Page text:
Celtic angry by ESPN-Sky rights deal
By Andrew Laughlin, Technology Reporter
Celtic chairman John Reid has expressed his dissatisfaction after the Scottish Premier League accepted ESPN and Sky's joint bid for TV rights, according to reports.
It was announced yesterday that the SPL had opted for the £65m, two-year deal on offer from the two broadcasters to replace the former carriage agreement with Setanta.
Prior to this development, Celtic and Old Firm rival Rangers were believed to be readying an alternative bid after becoming dissatisfied with the terms proposed by ESPN and Sky.
Despite confirming that a formal approach from the two clubs was never actually made, Reid said that that the TV rights situation has not reached a satisfactory conclusion.
"Celtic have a responsibility to speak out for our supporters who will be deeply dissatisfied with the background to, and outcome of, today's SPL decision and the events leading up to it," he told reporters yesterday after the SPL's annual general meeting.
"No-one should underestimate the blow that has been inflicted on this club and Scottish football by the way in which the whole affair has been handled and by the losses incurred."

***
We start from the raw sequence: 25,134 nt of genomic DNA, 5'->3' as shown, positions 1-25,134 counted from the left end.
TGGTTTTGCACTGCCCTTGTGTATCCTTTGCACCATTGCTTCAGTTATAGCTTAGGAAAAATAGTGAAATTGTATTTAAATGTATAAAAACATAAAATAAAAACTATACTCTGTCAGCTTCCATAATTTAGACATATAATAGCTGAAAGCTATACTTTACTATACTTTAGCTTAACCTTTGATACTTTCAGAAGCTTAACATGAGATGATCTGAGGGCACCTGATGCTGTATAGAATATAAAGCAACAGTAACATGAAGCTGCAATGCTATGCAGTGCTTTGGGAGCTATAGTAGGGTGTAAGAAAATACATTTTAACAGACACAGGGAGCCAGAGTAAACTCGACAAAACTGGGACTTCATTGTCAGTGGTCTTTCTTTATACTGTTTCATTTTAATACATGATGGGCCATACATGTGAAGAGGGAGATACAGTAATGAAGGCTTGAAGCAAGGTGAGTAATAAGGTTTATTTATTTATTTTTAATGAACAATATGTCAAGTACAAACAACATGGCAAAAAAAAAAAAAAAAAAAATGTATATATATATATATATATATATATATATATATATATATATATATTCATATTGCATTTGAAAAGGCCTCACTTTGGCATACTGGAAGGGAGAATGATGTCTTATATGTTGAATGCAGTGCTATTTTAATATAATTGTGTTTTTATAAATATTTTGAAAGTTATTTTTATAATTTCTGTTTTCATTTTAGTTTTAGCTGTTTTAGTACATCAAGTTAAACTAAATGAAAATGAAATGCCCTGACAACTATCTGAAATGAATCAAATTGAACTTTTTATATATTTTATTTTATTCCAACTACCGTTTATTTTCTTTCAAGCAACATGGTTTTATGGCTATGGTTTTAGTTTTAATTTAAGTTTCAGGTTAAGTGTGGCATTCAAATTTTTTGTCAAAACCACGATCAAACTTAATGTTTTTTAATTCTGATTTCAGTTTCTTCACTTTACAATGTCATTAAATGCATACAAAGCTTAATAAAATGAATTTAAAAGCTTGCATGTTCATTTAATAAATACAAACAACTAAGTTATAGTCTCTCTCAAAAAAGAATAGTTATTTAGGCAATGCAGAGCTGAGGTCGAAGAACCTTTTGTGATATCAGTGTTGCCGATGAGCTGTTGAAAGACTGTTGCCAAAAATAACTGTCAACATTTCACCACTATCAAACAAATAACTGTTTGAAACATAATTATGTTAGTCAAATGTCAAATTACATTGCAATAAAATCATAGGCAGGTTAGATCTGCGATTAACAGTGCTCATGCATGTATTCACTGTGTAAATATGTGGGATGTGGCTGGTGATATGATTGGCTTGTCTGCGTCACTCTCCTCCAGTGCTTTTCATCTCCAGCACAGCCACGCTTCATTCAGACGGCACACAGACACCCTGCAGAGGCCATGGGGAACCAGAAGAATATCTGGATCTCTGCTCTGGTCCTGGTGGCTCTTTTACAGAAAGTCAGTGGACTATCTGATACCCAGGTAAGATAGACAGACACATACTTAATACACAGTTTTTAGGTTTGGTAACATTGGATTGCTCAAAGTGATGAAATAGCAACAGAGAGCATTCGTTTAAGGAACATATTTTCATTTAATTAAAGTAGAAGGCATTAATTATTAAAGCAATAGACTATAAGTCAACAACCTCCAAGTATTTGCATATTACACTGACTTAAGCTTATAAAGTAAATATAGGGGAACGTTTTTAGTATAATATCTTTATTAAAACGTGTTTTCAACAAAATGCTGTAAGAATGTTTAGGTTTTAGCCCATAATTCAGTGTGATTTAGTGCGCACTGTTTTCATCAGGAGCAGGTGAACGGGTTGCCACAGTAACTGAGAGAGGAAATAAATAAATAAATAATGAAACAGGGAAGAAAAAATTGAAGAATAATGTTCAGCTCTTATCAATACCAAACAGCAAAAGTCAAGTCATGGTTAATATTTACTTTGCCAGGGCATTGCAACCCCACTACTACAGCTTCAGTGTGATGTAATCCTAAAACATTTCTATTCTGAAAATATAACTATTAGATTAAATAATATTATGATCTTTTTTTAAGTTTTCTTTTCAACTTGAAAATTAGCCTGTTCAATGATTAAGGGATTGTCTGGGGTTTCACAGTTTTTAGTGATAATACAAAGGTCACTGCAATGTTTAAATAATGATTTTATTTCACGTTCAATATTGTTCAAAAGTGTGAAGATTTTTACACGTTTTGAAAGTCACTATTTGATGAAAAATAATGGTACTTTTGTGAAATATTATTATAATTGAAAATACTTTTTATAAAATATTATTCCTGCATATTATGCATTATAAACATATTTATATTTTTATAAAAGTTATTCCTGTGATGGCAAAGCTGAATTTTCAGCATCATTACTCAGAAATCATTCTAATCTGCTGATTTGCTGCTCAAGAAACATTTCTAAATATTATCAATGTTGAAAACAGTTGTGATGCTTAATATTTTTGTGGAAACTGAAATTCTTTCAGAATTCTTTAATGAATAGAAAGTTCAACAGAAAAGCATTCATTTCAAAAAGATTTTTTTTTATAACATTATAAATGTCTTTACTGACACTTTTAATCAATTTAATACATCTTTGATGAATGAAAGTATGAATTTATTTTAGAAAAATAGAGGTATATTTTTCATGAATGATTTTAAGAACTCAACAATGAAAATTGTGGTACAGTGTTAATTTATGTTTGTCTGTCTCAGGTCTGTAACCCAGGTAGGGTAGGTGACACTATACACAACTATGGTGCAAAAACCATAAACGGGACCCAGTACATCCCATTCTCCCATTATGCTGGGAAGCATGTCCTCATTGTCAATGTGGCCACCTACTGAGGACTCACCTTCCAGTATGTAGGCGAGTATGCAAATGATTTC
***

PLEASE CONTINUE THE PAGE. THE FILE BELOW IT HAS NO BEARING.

Celtic chief executive Peter Lawwell recently revealed his regret at the previous rights deal agreed with Setanta, and Reid believes that this could be a case of history repeating itself.
"Last year's decision to reject the Sky bid and opt for Setanta - arrived at against the strong opposition of Celtic, Rangers and Aberdeen - has proved to be the disastrous misjudgement we indicated it might be, with Setanta now in administration," he explained.
"In turn, this has led to the dilemma we now find ourselves in. Today the SPL accepted a bid that is less than half the value of that offered by Sky last year. The whole SPL is now a commercial victim, in an uncompetitive TV market, in the middle of a recession, locked in for years to an income some 60% lower than last year's bid.
"This is the direct consequence of last year's misjudgement, one that has cost us all some £70m in a sport that desperately needs the income and where our supporters are already paying their own hard-earned cash.
"To Celtic it means a potential loss of up to £12m over the four-year period – the equivalent of around 6,500 season tickets each year. We need to face up to some harsh realities. In an environment crying out for long-term thinking this concentration on short-term gain only leads to long-term pain.
"Above all the SPL must learn the lessons of these events. That is why we initiated discussion with Rangers Football Club to examine possible alternatives to the present position.
"We reserve the right to continue to explore those options not only for the longer term benefit of Celtic football club but for everyone involved."